After rocky start, Sox rebound in first half

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After rocky start, Sox rebound in first half

By Maureen Mullen
CSNNE.com Follow @maureenamullen
It was not the way the season was supposed to start.

After an offseason that was heralded unlike any in recent years, with the acquisitions of high-profile players includingfirst basemanAdrian Gonzalez in a trade with the Padres and left fielder Carl Crawford as a free agent, along with relievers Bobby Jenks and Dan Wheeler, many preseason prognosticators were fitting the Red Sox for World Series rings.

They were not supposed to go a shocking 0-fer in their first six games.

But thats exactly what happened when they opened the season in Texas and then went on to Cleveland. It was their worst open to a season since the 1945 team went 0-8. The Sox returned to Fenway Park to face the Yankees for the home opener with a zero in the win column. Manager Terry Francona later joked that he wasnt sure what to expect when the team was introduced to the home crowd. Applause or boos for the manager. It could have gone either way.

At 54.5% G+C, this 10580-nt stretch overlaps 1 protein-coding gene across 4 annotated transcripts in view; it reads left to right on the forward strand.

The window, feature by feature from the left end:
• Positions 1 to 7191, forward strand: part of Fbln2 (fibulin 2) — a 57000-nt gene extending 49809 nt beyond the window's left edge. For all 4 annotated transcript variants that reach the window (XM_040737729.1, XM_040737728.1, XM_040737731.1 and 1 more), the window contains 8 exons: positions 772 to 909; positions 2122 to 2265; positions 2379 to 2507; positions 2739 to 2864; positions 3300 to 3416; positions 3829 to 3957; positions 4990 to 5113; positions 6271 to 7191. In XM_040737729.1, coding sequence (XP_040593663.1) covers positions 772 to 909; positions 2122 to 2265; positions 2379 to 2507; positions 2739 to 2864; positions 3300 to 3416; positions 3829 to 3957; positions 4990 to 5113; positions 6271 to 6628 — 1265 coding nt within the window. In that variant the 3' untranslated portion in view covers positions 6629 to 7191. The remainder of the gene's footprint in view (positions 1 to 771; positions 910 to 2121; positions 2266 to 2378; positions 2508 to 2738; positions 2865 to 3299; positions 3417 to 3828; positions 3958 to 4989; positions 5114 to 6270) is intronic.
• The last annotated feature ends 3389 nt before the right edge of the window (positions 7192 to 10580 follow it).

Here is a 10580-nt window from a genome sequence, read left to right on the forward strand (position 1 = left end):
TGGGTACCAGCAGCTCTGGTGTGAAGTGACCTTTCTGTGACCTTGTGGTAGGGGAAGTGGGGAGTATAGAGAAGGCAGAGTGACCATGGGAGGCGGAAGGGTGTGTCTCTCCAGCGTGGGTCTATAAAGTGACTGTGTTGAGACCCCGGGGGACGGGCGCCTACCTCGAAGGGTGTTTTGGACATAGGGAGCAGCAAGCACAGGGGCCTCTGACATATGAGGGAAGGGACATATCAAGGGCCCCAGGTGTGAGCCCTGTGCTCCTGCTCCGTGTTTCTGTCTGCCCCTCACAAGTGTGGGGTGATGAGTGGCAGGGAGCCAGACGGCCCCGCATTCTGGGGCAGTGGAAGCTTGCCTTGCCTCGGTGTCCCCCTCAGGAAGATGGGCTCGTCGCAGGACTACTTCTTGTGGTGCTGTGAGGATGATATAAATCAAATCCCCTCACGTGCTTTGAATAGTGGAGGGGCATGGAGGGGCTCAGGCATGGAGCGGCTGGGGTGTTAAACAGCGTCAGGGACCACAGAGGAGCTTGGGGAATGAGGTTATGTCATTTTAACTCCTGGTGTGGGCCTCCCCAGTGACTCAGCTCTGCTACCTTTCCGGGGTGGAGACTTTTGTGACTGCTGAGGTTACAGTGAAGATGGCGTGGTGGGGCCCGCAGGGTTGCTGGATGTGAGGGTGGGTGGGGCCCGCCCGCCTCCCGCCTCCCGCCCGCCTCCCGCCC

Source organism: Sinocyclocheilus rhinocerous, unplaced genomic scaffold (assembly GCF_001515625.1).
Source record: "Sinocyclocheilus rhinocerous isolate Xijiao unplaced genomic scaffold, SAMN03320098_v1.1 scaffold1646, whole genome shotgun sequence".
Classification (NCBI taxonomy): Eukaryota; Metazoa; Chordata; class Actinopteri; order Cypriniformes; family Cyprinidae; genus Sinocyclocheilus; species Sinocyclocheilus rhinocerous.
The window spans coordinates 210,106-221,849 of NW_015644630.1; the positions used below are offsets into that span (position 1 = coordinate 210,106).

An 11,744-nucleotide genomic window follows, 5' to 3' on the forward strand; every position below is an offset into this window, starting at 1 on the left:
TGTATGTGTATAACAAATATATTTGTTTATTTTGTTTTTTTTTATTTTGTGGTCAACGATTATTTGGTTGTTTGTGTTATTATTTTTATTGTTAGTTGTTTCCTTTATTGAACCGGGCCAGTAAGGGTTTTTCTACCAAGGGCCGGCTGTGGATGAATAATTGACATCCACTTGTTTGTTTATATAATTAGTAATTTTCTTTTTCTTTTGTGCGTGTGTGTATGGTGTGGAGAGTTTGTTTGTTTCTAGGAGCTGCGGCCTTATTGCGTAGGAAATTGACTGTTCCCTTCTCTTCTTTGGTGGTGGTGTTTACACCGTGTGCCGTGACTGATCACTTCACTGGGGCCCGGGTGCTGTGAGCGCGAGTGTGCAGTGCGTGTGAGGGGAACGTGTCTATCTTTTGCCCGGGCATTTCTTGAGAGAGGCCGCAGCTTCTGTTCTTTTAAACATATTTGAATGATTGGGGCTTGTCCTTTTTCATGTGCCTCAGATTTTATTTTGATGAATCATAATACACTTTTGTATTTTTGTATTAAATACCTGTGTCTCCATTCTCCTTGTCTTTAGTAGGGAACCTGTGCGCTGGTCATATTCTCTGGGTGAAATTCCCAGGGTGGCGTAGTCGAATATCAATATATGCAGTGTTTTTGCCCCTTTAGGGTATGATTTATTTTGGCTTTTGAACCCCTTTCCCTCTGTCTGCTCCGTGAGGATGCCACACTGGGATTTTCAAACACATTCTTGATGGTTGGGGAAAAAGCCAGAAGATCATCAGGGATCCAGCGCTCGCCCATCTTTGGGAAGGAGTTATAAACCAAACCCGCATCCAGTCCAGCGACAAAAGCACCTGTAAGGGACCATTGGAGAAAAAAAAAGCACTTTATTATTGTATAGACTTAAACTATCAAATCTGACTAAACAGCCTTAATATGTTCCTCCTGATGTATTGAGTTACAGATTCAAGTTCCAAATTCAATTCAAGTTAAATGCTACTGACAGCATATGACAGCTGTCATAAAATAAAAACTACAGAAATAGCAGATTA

The Sox won that game, but later fell to 2-10.

The palpable angst among Red Sox fans elicited an appeasement from Chili Davis, the first-year hitting coach for Triple-A Pawtucket.

Tell Red Sox Nation in 1991 the Twins started off 2-9, Davis said back in April. We did all right that year.''

The Twins did more than all right that year. They won the World Series, beating the Braves in seven games.

Just how prophetic Davis words may be remains to be seen. But, at least for the first half of this season, the Sox have done all right.

They entered the All-Star break in first place in the American League East, a game in front of the Yankees, with the best record in the A.L. at 55-35. Their .611 winning percentage is behind only Philadelphias .626 (57-34) in the majors.

When they took over sole possession of first place on May 27, the Sox became only the fifth team in history to do so after losing 10 of their first 12 games, and the first since the 1982 Orioles. None of the other four teams turned things around as quickly by games or days as the Sox did.